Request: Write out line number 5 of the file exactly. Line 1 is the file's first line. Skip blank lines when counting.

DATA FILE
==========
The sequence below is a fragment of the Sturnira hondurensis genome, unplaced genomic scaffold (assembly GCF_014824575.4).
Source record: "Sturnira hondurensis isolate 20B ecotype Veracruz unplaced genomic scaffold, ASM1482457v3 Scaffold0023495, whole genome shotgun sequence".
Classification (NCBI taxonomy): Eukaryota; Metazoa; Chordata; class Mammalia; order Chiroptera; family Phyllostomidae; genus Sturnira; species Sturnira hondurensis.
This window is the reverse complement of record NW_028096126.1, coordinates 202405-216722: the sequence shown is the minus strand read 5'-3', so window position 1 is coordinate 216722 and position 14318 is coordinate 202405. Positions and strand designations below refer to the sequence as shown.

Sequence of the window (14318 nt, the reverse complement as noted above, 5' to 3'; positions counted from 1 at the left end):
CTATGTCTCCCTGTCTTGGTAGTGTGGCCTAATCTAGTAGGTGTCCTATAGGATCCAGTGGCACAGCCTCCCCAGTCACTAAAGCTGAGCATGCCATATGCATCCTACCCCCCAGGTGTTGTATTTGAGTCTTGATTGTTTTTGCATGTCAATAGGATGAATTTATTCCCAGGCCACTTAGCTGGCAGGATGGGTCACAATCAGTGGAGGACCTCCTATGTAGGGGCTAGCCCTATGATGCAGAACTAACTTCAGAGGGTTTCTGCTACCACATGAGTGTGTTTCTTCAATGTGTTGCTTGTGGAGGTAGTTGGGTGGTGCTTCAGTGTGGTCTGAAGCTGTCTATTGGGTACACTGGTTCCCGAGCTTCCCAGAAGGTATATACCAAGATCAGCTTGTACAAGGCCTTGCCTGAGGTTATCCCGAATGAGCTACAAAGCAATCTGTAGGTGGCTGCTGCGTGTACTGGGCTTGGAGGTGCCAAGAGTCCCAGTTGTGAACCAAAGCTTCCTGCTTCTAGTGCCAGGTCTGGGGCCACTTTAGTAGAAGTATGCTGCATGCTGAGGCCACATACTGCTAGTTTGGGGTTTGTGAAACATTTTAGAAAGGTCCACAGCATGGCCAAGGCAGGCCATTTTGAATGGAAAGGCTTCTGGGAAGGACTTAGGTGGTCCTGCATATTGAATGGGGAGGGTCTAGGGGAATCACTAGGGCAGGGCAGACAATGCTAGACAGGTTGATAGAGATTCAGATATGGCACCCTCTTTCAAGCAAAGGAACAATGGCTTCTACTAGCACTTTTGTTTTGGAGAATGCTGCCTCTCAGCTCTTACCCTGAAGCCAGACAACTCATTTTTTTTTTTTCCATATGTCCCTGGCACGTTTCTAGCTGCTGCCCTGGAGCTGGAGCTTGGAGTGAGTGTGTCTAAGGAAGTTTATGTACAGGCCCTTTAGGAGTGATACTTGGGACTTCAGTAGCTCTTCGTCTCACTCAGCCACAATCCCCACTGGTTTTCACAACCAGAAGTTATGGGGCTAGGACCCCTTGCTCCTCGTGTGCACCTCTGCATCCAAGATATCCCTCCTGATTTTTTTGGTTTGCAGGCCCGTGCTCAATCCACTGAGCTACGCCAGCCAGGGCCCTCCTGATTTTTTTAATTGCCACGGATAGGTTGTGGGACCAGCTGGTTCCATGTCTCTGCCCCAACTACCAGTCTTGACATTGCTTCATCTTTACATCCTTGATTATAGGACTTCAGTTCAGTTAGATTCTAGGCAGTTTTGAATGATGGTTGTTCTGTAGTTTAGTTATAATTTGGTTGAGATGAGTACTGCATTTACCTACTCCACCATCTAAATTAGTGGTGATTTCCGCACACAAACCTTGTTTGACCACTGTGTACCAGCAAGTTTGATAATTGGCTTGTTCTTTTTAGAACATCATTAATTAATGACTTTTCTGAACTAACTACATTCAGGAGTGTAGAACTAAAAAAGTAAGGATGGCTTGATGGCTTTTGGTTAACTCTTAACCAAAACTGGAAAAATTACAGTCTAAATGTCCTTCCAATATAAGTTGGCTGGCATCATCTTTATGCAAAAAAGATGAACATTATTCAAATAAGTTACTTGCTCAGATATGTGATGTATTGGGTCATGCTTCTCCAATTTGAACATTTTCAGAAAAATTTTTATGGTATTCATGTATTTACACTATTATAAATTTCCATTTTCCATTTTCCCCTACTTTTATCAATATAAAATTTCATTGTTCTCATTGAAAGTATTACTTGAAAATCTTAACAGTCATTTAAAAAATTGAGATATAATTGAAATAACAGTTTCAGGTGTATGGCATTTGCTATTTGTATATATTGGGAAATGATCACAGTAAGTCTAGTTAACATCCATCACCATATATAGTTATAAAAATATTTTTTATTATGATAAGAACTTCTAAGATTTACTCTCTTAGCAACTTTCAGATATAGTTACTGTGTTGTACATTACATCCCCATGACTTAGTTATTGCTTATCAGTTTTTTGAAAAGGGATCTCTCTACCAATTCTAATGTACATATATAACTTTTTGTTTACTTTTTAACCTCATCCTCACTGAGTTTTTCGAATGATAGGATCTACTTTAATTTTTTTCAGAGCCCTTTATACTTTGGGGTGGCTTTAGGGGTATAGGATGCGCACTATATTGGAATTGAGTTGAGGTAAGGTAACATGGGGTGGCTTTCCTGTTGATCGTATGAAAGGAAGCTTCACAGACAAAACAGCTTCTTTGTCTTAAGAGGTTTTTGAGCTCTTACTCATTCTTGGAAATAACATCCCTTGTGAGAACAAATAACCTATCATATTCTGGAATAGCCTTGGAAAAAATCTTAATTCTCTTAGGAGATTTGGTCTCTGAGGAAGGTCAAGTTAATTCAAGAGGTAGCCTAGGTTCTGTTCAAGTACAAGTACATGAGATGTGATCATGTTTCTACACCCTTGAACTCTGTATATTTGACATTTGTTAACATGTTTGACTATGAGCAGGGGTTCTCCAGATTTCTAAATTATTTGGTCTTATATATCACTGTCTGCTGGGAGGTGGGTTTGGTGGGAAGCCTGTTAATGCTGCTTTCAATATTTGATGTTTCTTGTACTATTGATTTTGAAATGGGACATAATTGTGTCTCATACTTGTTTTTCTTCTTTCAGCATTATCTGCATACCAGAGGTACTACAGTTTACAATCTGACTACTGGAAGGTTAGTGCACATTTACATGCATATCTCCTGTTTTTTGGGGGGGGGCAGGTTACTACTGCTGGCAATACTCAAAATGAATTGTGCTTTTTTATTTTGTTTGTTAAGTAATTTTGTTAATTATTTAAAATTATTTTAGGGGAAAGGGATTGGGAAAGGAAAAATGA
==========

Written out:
Sequence of the window (14318 nt, the reverse complement as noted above, 5' to 3'; positions counted from 1 at the left end):